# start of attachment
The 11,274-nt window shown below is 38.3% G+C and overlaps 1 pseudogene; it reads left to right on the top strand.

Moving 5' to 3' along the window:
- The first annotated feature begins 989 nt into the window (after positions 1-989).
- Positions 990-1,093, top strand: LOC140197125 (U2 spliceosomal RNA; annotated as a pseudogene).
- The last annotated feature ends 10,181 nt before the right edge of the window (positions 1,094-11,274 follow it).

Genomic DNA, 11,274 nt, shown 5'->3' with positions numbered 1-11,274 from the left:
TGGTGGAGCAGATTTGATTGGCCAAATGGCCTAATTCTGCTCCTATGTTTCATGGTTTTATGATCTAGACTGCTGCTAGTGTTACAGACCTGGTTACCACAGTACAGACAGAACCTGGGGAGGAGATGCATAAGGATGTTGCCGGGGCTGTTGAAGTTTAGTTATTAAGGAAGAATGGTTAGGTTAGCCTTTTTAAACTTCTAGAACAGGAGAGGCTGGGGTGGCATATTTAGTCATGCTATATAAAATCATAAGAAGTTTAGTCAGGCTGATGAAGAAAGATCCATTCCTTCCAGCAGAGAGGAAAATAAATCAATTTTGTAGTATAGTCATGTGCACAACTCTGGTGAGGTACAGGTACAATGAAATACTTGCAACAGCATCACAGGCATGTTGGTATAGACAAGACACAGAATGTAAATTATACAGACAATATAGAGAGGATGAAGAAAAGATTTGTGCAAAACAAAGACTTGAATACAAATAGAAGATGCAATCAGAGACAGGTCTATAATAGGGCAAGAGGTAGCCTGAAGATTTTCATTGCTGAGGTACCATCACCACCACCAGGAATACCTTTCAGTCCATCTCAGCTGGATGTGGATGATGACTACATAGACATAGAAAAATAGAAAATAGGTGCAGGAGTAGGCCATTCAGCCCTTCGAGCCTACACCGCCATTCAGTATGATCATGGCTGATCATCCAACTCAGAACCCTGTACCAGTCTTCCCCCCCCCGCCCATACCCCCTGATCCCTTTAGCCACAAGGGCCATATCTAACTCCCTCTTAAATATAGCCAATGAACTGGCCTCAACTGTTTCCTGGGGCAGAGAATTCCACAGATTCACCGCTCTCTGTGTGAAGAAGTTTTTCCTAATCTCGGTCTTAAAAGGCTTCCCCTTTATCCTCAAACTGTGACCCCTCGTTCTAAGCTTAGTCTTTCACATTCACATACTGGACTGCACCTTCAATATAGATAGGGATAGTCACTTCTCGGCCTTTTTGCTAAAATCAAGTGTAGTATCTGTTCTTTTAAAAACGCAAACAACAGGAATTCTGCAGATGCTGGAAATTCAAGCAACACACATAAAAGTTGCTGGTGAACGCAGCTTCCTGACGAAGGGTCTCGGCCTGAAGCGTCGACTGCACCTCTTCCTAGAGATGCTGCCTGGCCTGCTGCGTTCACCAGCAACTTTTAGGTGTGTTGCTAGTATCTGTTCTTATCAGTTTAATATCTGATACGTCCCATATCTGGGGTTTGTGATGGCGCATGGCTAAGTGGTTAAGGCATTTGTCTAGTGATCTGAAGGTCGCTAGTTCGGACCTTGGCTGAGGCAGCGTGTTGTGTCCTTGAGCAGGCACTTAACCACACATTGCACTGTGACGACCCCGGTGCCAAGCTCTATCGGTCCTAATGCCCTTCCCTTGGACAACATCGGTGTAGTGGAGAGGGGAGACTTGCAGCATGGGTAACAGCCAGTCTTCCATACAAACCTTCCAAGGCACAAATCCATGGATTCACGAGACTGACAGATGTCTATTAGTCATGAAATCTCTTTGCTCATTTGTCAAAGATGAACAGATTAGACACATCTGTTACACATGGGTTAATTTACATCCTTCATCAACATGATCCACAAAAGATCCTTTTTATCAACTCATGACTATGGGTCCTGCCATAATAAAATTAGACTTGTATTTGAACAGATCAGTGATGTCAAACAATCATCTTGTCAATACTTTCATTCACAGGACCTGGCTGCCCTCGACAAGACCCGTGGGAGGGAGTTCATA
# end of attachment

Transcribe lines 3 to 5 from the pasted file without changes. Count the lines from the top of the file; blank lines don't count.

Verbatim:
- The first annotated feature begins 989 nt into the window (after positions 1-989).
- Positions 990-1,093, top strand: LOC140197125 (U2 spliceosomal RNA; annotated as a pseudogene).
- The last annotated feature ends 10,181 nt before the right edge of the window (positions 1,094-11,274 follow it).